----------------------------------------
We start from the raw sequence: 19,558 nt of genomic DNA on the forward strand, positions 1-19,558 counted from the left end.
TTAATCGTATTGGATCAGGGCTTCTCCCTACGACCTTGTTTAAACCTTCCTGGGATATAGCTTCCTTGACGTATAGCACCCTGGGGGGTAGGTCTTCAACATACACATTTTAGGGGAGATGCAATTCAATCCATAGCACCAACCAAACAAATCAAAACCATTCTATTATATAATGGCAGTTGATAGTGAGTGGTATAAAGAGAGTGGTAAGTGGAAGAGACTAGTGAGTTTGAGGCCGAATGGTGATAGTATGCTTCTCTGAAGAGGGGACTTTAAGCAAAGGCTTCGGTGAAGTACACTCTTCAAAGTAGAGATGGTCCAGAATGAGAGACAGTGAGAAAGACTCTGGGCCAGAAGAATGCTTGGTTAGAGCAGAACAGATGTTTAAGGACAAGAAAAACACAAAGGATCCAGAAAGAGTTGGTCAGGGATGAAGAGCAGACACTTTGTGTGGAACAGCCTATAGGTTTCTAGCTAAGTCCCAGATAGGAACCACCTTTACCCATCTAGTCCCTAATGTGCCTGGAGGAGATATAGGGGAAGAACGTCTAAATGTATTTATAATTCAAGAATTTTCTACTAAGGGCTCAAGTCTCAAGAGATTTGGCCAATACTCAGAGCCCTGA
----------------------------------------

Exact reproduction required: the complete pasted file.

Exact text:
We start from the raw sequence: 19,558 nt of genomic DNA on the forward strand, positions 1-19,558 counted from the left end.
TTAATCGTATTGGATCAGGGCTTCTCCCTACGACCTTGTTTAAACCTTCCTGGGATATAGCTTCCTTGACGTATAGCACCCTGGGGGGTAGGTCTTCAACATACACATTTTAGGGGAGATGCAATTCAATCCATAGCACCAACCAAACAAATCAAAACCATTCTATTATATAATGGCAGTTGATAGTGAGTGGTATAAAGAGAGTGGTAAGTGGAAGAGACTAGTGAGTTTGAGGCCGAATGGTGATAGTATGCTTCTCTGAAGAGGGGACTTTAAGCAAAGGCTTCGGTGAAGTACACTCTTCAAAGTAGAGATGGTCCAGAATGAGAGACAGTGAGAAAGACTCTGGGCCAGAAGAATGCTTGGTTAGAGCAGAACAGATGTTTAAGGACAAGAAAAACACAAAGGATCCAGAAAGAGTTGGTCAGGGATGAAGAGCAGACACTTTGTGTGGAACAGCCTATAGGTTTCTAGCTAAGTCCCAGATAGGAACCACCTTTACCCATCTAGTCCCTAATGTGCCTGGAGGAGATATAGGGGAAGAACGTCTAAATGTATTTATAATTCAAGAATTTTCTACTAAGGGCTCAAGTCTCAAGAGATTTGGCCAATACTCAGAGCCCTGA